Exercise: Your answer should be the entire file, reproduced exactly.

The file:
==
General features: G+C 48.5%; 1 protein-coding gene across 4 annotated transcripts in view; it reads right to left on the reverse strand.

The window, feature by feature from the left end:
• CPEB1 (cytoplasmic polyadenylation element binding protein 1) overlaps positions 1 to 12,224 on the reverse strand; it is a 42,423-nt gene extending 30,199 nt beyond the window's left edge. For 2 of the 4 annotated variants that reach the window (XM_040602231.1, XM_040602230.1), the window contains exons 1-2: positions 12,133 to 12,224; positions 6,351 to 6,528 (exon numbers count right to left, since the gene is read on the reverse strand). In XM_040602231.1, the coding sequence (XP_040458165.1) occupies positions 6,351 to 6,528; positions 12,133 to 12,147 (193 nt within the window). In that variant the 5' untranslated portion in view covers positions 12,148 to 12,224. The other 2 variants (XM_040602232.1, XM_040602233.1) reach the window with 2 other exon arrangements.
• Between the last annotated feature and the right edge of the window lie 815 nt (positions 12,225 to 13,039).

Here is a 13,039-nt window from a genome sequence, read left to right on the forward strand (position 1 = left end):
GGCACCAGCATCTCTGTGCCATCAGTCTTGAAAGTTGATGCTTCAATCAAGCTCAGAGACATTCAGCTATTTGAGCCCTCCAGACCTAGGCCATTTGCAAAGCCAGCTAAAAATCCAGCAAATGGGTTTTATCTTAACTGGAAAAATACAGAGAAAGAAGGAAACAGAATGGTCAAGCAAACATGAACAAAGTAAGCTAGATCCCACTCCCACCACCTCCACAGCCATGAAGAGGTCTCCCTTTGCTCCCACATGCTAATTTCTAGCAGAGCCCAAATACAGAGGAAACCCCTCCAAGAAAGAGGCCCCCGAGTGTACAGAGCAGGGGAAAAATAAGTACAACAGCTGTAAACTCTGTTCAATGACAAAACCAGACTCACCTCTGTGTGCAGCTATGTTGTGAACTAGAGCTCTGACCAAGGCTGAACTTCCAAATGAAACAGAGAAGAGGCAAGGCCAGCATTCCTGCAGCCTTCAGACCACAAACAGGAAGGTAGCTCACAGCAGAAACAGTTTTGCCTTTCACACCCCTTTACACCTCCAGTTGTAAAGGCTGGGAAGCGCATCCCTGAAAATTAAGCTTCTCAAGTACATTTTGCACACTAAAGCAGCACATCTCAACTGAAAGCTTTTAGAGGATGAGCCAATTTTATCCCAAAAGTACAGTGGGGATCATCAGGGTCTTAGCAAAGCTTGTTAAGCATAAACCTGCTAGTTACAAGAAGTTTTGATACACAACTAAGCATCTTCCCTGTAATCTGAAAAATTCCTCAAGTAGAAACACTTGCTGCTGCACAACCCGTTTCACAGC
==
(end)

General features: G+C 48.5%; 1 protein-coding gene across 4 annotated transcripts in view; it reads right to left on the reverse strand.

The window, feature by feature from the left end:
• CPEB1 (cytoplasmic polyadenylation element binding protein 1) overlaps positions 1 to 12,224 on the reverse strand; it is a 42,423-nt gene extending 30,199 nt beyond the window's left edge. For 2 of the 4 annotated variants that reach the window (XM_040602231.1, XM_040602230.1), the window contains exons 1-2: positions 12,133 to 12,224; positions 6,351 to 6,528 (exon numbers count right to left, since the gene is read on the reverse strand). In XM_040602231.1, the coding sequence (XP_040458165.1) occupies positions 6,351 to 6,528; positions 12,133 to 12,147 (193 nt within the window). In that variant the 5' untranslated portion in view covers positions 12,148 to 12,224. The other 2 variants (XM_040602232.1, XM_040602233.1) reach the window with 2 other exon arrangements.
• Between the last annotated feature and the right edge of the window lie 815 nt (positions 12,225 to 13,039).

Here is a 13,039-nt window from a genome sequence, read left to right on the forward strand (position 1 = left end):
GGCACCAGCATCTCTGTGCCATCAGTCTTGAAAGTTGATGCTTCAATCAAGCTCAGAGACATTCAGCTATTTGAGCCCTCCAGACCTAGGCCATTTGCAAAGCCAGCTAAAAATCCAGCAAATGGGTTTTATCTTAACTGGAAAAATACAGAGAAAGAAGGAAACAGAATGGTCAAGCAAACATGAACAAAGTAAGCTAGATCCCACTCCCACCACCTCCACAGCCATGAAGAGGTCTCCCTTTGCTCCCACATGCTAATTTCTAGCAGAGCCCAAATACAGAGGAAACCCCTCCAAGAAAGAGGCCCCCGAGTGTACAGAGCAGGGGAAAAATAAGTACAACAGCTGTAAACTCTGTTCAATGACAAAACCAGACTCACCTCTGTGTGCAGCTATGTTGTGAACTAGAGCTCTGACCAAGGCTGAACTTCCAAATGAAACAGAGAAGAGGCAAGGCCAGCATTCCTGCAGCCTTCAGACCACAAACAGGAAGGTAGCTCACAGCAGAAACAGTTTTGCCTTTCACACCCCTTTACACCTCCAGTTGTAAAGGCTGGGAAGCGCATCCCTGAAAATTAAGCTTCTCAAGTACATTTTGCACACTAAAGCAGCACATCTCAACTGAAAGCTTTTAGAGGATGAGCCAATTTTATCCCAAAAGTACAGTGGGGATCATCAGGGTCTTAGCAAAGCTTGTTAAGCATAAACCTGCTAGTTACAAGAAGTTTTGATACACAACTAAGCATCTTCCCTGTAATCTGAAAAATTCCTCAAGTAGAAACACTTGCTGCTGCACAACCCGTTTCACAGC